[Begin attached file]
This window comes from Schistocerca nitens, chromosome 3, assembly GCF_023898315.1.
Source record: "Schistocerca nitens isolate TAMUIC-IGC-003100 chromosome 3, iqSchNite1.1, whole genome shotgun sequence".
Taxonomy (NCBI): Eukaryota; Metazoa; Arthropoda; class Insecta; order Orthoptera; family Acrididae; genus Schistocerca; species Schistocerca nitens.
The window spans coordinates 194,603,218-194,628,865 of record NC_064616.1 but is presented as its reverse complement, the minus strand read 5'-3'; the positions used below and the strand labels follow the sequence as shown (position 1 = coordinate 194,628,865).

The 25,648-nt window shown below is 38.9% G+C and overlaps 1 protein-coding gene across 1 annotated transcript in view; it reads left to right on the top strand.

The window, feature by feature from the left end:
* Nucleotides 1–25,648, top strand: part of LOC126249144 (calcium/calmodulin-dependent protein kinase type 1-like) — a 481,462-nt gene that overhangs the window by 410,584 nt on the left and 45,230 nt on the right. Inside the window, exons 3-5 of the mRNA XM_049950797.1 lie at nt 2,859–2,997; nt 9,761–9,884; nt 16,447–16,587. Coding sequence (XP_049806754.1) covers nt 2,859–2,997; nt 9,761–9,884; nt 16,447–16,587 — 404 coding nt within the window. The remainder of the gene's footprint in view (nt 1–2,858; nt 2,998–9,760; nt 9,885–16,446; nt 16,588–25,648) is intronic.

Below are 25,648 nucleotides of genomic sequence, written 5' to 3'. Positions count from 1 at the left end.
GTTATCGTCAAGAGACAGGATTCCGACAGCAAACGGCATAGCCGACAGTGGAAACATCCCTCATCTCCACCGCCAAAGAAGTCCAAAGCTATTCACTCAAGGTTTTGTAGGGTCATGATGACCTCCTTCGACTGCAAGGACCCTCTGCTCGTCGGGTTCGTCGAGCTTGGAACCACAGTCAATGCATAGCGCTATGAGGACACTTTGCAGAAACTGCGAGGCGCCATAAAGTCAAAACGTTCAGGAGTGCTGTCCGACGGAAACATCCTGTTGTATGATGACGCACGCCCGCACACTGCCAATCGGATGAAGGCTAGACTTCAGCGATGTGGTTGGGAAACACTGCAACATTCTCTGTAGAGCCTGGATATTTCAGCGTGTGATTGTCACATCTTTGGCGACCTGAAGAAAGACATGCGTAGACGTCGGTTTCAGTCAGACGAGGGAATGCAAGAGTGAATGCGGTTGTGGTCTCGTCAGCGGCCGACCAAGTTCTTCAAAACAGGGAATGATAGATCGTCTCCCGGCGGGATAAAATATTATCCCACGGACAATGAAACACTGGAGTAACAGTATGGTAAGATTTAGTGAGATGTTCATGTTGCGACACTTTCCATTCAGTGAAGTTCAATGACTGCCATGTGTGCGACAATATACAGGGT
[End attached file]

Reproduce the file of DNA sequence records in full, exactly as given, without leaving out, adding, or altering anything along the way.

This window comes from Schistocerca nitens, chromosome 3, assembly GCF_023898315.1.
Source record: "Schistocerca nitens isolate TAMUIC-IGC-003100 chromosome 3, iqSchNite1.1, whole genome shotgun sequence".
Taxonomy (NCBI): Eukaryota; Metazoa; Arthropoda; class Insecta; order Orthoptera; family Acrididae; genus Schistocerca; species Schistocerca nitens.
The window spans coordinates 194,603,218-194,628,865 of record NC_064616.1 but is presented as its reverse complement, the minus strand read 5'-3'; the positions used below and the strand labels follow the sequence as shown (position 1 = coordinate 194,628,865).

The 25,648-nt window shown below is 38.9% G+C and overlaps 1 protein-coding gene across 1 annotated transcript in view; it reads left to right on the top strand.

The window, feature by feature from the left end:
* Nucleotides 1–25,648, top strand: part of LOC126249144 (calcium/calmodulin-dependent protein kinase type 1-like) — a 481,462-nt gene that overhangs the window by 410,584 nt on the left and 45,230 nt on the right. Inside the window, exons 3-5 of the mRNA XM_049950797.1 lie at nt 2,859–2,997; nt 9,761–9,884; nt 16,447–16,587. Coding sequence (XP_049806754.1) covers nt 2,859–2,997; nt 9,761–9,884; nt 16,447–16,587 — 404 coding nt within the window. The remainder of the gene's footprint in view (nt 1–2,858; nt 2,998–9,760; nt 9,885–16,446; nt 16,588–25,648) is intronic.

Below are 25,648 nucleotides of genomic sequence, written 5' to 3'. Positions count from 1 at the left end.
GTTATCGTCAAGAGACAGGATTCCGACAGCAAACGGCATAGCCGACAGTGGAAACATCCCTCATCTCCACCGCCAAAGAAGTCCAAAGCTATTCACTCAAGGTTTTGTAGGGTCATGATGACCTCCTTCGACTGCAAGGACCCTCTGCTCGTCGGGTTCGTCGAGCTTGGAACCACAGTCAATGCATAGCGCTATGAGGACACTTTGCAGAAACTGCGAGGCGCCATAAAGTCAAAACGTTCAGGAGTGCTGTCCGACGGAAACATCCTGTTGTATGATGACGCACGCCCGCACACTGCCAATCGGATGAAGGCTAGACTTCAGCGATGTGGTTGGGAAACACTGCAACATTCTCTGTAGAGCCTGGATATTTCAGCGTGTGATTGTCACATCTTTGGCGACCTGAAGAAAGACATGCGTAGACGTCGGTTTCAGTCAGACGAGGGAATGCAAGAGTGAATGCGGTTGTGGTCTCGTCAGCGGCCGACCAAGTTCTTCAAAACAGGGAATGATAGATCGTCTCCCGGCGGGATAAAATATTATCCCACGGACAATGAAACACTGGAGTAACAGTATGGTAAGATTTAGTGAGATGTTCATGTTGCGACACTTTCCATTCAGTGAAGTTCAATGACTGCCATGTGTGCGACAATATACAGGGT